This evidence supports the protective effect of bilingualism against the symptoms of dementia Bialystok et al. Bilingual individuals diagnosed with single-domain amnesic mild cognitive impairment demonstrated a later age of diagnosis than did monolinguals Ossher et al.

Furthermore, exposure to foreign language instruction during childhood and adolescence has been associated with lower risk of developing mild cognitive impairment in old age Wilson et al. Bilingualism has been associated with delayed onset of dementia and is also observed in illiterate patients Alladi et al. Taken together, this body of work suggests that bilingual experience delays the onset of neurodegenerative disease. However, an increasing number of studies have failed to detect a bilingual advantage in dementia incidence.

Uncovering the Mechanisms Responsible for Why Language Learning May Promote Healthy Cognitive Aging

A cohort design with non-immigrant samples found no significant differences in the onset of dementia between mono- and bilingual subjects Lawton et al. In that study, non-native English speakers with at least 16 years of education had a fourfold increased risk for dementia compared to those with less education, which is an unusual finding and inconsistent with past literature on the protective effect of education.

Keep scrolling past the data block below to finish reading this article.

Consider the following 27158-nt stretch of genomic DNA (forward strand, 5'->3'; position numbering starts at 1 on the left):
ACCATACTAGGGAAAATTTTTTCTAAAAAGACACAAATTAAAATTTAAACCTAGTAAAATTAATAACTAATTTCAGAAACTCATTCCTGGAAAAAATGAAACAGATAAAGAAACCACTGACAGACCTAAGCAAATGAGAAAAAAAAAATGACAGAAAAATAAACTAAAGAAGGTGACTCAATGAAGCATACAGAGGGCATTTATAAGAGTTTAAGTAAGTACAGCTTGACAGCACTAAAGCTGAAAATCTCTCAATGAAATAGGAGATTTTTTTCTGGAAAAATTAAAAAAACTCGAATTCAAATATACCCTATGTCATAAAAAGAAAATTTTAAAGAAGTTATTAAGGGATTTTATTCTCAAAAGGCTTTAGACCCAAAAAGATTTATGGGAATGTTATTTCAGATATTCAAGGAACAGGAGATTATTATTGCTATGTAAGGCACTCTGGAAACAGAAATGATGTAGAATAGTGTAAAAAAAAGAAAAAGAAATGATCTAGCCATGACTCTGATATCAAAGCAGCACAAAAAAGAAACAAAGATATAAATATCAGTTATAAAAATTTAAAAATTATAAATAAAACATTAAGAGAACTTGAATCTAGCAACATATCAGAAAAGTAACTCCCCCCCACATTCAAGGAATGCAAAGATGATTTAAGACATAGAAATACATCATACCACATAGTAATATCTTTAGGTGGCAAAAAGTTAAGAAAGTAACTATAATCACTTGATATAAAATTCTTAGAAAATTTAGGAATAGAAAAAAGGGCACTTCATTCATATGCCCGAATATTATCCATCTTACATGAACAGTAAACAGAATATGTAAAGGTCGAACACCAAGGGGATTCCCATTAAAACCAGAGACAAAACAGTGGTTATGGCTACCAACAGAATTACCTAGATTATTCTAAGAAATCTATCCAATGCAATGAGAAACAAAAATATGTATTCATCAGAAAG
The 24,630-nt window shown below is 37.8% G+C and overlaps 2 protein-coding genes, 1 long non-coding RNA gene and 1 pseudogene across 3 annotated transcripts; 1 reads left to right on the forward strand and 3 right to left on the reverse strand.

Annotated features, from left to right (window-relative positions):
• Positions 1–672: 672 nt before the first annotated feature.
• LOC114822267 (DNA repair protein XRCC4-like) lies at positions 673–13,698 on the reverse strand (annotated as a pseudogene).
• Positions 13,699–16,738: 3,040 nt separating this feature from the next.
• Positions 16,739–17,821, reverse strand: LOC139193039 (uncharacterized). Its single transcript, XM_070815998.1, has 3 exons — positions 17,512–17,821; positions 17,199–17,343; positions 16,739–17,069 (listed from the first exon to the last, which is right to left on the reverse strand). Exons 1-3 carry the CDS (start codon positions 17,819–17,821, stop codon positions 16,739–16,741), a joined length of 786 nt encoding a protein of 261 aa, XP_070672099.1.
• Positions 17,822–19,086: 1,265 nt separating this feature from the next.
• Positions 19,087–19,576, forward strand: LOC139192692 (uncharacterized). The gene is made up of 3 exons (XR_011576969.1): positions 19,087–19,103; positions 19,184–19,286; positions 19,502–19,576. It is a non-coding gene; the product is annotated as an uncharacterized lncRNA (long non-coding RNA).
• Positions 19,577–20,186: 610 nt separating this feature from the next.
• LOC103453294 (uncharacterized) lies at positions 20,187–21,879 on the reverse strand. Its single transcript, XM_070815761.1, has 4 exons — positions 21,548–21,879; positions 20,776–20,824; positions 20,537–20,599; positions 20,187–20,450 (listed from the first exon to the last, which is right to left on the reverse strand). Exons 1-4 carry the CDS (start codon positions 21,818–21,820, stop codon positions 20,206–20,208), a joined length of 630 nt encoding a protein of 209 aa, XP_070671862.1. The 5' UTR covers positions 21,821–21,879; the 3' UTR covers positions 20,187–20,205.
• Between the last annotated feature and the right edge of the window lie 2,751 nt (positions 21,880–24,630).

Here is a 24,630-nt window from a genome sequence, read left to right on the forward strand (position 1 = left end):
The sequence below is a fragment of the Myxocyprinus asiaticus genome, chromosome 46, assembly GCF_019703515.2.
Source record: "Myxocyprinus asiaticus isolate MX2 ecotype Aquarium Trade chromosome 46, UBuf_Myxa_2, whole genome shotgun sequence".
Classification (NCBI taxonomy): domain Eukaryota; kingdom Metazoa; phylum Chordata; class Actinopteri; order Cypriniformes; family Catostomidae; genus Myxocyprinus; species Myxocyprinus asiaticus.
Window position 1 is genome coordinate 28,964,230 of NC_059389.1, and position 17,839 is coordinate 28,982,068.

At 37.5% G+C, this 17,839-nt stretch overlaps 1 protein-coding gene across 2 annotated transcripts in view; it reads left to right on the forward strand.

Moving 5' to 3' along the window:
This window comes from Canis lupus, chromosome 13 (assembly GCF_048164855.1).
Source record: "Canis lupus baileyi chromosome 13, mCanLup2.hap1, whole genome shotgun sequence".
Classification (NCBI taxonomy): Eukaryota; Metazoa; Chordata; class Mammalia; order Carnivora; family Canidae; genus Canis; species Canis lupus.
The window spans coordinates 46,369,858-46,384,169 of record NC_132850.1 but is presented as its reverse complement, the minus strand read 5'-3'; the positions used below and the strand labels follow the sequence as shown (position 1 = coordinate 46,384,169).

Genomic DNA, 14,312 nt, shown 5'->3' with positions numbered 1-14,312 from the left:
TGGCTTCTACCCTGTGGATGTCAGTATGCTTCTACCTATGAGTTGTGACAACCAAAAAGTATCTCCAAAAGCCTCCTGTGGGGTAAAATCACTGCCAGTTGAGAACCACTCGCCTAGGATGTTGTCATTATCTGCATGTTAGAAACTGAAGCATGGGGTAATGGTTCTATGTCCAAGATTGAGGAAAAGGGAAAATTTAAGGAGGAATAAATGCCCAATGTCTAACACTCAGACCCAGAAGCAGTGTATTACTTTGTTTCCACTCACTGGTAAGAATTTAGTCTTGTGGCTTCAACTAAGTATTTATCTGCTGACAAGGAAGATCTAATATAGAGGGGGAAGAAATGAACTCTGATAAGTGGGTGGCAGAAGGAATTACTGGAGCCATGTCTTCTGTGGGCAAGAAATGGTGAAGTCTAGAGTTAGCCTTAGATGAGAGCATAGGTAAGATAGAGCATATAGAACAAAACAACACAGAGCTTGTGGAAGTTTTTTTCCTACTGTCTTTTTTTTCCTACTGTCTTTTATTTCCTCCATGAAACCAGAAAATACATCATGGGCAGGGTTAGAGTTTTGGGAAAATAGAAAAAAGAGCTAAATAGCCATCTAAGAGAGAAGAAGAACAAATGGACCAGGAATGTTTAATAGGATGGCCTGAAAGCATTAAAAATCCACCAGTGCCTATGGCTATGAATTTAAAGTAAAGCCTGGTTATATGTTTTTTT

Indeed, Clare et al. A recent meta-analysis concluded that bilingualism offers no protection against cognitive decline Mukadam et al. Note, however, that this meta-analysis has already been criticized as misleading and incomplete Woumans et al.

In sum, these studies have led to questions regarding the robustness or in some cases the validity of the bilingual dementia advantage.

In order to resolve the debate, attempts have been made to understand the role of any potential mediating factors and experimental confounds. Bak and Alladi highlight that although there exists support that bilingualism has a positive effect on cognition throughout the lifespan, common misconceptions concerning the nature of bilingualism persist, including that bilingualism is an unusual phenomenon, the holistic nature of bilingualism and its effects on cognition and bilingual diversity.

Bak and Alladi point out that it is necessary to study the effects of bilingualism separately from those of immigration and education, and to use data from both community-based approaches and memory clinics. Bak further highlights the importance of addressing confounding variables in bilingualism, aging and dementia research which include heterogeneity, migration, social factors, differences in general intelligence and the related issue of reverse causality. The above literature review has demonstrated that bilingualism yields executive functioning advantages, and these may contribute to building cognitive reserve, which may ultimately delay the onset of dementia.

The exact mechanisms are not agreed upon, and there exists counterevidence that limits the generalisability of these claims.

Uncovering the Mechanisms Responsible for Why Language Learning May Promote Healthy Cognitive Aging